Mary Poppins Returns
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All Critics (105)
| Top Critics (36)
| Fresh (89)
| Rotten (16)
| DVD (1)
The didacticism takes the shine off Weitz's accomplishment, even if the film builds up enough empathy to generate slow-burning emotional impact.
A Better Life has more to offer than good intentions: it's sincere and credible, which is more than I can say about an awful lot of movies. Yet something about it kept me at arm's length: I felt the filmmakers' presence instead of...
Bichir delivers a powerful, nuanced performance as a stoic but complex character who treats everyone -- even those who have wronged him -- with a dignity he rarely receives.
The people here seem real, their world is shaky at best, and the political tension that permeates everything in this film feels palpable.
Personalizes the illegal immigrant experience and digs much deeper into what has become a national disgrace.
"A Better Life" might not change any minds about immigration policy, but it illuminates the conversation with context, compassion and understanding.
The stakes are high in A Better Life and Bichir matches the film's tormented tone with a portrayal of a man overcome by both fear and faith.
...Weitz finds a third character in the form of the L.A. landscape. Appearing entirely Eden-like when we're in the gardens with Carlos, but rundown and seedy when he's in his own element, the city assumes all the dimensions of the American dream itself.
The film's beautiful simplicity is carried massively on the work of Demián Bichir, instantly and surely one of the best performances seen in 2011.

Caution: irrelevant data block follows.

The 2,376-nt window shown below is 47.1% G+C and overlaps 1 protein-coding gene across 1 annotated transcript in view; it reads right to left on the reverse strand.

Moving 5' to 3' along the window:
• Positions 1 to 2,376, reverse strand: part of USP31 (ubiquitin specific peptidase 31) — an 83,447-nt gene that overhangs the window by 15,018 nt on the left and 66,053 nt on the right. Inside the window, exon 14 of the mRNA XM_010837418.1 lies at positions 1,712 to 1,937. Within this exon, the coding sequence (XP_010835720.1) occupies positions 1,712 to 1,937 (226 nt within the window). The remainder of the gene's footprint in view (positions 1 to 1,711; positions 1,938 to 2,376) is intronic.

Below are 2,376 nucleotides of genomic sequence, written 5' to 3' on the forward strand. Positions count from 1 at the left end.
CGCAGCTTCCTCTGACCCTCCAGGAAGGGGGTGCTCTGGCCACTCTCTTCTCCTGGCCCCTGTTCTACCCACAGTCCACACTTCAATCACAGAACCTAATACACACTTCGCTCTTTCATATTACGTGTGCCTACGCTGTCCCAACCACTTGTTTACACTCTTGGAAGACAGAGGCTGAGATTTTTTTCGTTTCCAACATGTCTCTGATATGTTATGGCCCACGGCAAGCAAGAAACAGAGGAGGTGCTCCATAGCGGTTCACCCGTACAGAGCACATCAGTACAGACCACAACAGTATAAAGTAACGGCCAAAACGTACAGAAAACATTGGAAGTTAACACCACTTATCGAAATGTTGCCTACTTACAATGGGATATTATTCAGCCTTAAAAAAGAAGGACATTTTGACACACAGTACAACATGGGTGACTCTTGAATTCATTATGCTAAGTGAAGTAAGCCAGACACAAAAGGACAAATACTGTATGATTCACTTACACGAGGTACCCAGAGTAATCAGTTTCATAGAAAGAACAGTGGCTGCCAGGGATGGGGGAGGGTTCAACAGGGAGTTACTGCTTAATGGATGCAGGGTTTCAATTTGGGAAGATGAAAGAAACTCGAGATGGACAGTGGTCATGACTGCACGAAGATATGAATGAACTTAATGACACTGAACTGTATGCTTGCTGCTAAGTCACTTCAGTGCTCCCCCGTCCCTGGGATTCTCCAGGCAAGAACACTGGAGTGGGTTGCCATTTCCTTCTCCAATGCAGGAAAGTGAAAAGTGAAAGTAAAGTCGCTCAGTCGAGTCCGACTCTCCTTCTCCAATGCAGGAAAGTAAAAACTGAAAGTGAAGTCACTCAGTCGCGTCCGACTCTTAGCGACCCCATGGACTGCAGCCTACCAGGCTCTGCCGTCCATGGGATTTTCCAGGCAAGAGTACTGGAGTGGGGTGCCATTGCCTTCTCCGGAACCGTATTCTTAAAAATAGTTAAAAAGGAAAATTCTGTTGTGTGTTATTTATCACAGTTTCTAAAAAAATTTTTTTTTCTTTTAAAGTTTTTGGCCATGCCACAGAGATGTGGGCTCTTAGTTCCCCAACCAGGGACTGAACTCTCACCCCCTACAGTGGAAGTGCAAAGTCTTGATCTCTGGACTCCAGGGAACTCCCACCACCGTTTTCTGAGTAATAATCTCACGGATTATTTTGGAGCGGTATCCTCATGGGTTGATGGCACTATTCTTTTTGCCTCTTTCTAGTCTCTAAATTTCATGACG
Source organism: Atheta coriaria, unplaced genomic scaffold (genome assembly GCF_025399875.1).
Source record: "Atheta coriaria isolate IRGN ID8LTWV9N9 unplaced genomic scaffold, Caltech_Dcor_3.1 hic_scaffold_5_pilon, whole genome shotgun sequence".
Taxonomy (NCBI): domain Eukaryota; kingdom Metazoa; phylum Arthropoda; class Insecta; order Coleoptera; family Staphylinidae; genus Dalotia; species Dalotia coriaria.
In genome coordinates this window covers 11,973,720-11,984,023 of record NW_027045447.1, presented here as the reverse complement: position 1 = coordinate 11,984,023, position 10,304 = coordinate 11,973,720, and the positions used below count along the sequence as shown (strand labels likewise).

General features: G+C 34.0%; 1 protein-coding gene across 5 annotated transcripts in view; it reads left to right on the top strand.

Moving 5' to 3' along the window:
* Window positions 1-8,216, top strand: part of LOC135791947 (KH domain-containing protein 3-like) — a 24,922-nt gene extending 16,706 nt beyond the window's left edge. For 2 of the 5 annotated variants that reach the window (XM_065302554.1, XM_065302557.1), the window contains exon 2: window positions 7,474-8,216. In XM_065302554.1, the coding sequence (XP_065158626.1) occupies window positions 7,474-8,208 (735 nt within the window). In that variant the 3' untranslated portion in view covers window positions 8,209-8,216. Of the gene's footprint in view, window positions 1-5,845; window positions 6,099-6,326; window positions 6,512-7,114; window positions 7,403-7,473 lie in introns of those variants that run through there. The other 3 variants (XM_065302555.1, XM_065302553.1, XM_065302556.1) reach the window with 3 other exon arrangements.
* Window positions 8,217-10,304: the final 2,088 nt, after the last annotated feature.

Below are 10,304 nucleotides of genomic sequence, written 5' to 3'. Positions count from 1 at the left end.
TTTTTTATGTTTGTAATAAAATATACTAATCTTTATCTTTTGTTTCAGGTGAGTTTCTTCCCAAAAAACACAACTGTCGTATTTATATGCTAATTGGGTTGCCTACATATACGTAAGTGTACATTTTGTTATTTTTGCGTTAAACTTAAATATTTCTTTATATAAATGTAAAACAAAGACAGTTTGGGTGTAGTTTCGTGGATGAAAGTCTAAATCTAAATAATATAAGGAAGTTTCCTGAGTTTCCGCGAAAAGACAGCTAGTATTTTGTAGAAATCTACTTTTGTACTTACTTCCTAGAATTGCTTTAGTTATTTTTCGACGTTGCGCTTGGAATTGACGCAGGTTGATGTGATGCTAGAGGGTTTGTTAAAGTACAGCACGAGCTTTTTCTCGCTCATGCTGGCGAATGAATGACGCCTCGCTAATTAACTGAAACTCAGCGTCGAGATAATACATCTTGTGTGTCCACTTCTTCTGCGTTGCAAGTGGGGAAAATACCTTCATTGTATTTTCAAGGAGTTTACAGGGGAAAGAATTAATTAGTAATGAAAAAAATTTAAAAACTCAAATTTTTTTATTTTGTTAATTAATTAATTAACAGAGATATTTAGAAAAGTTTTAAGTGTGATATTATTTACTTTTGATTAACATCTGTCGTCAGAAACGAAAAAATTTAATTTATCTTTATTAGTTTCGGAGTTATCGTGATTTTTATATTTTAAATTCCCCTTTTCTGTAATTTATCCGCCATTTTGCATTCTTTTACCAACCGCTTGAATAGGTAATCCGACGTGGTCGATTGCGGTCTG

Well-acted, but quite over-hyped -- a melodramatic Mexican-American version of "Bicycle Thieves."
A Better Life is a half-step removed from the Hallmark Hall of Fame.
A Better Life's sense of place and eye for detail are strong, but the too-smooth style and rushed dramatics are at odds with the hardscrabble existence on display.
Looks at a very real problem with an excellent script that keeps your interest, plays with your emotions, and has some very real insights into a problem incomprehensible to the average American. Shows a son's developing pride for a father who's strength was hidden, even from his son. Academy Award Best Actor nominee Demián Bichir for the part of the father....A very touching film.
Every father wants more for his son
This subtle dramatic film is extremely powerful and moving. The sincere realistic tone the movie carries allows us to really understand the difficulties the characters go through and cheer for them to have a better life.
Carlos Galindo (Bichir) is an immigrant gardener in Los Angeles who searches for a better life for himself and his son who faces the difficulties and dilemma of entering a gang. The movie realistically portrays the troubles of Mexican immigrants in the United States, but most importantly show a legit love story between father and son.
This movie is wonderfully composed. Weitz uses his subtle and realistic tone to bring out a depressing yet beautiful story. Not only is the story and the style in which the movie is done brilliant. This movie has some of the most powerful performances of the year. Both Bichir and Julian are extraordinary. They develop complex characters and true chemistry, that as you follow these characters steps you hope just the best for them. The movie is composed with emotional scenes that are tear jerkers. In all honesty I felt the Academy Award made a big mistake by not giving Bichir an award.
This movie is great, beautiful and real, don't miss it. Warning! viewers might be exposed to extreme sadness.
Carlos Galindo: " That's why I had you. For me. For a reason to live."
Corny telenovela full of one dimensional characters. Next time try to make a better movie.
a touching film. part bicycle thief, part political statement, wrapped in to an engaging father and son story. bichir's performance was excellent and the plot moves along so well. a great film.
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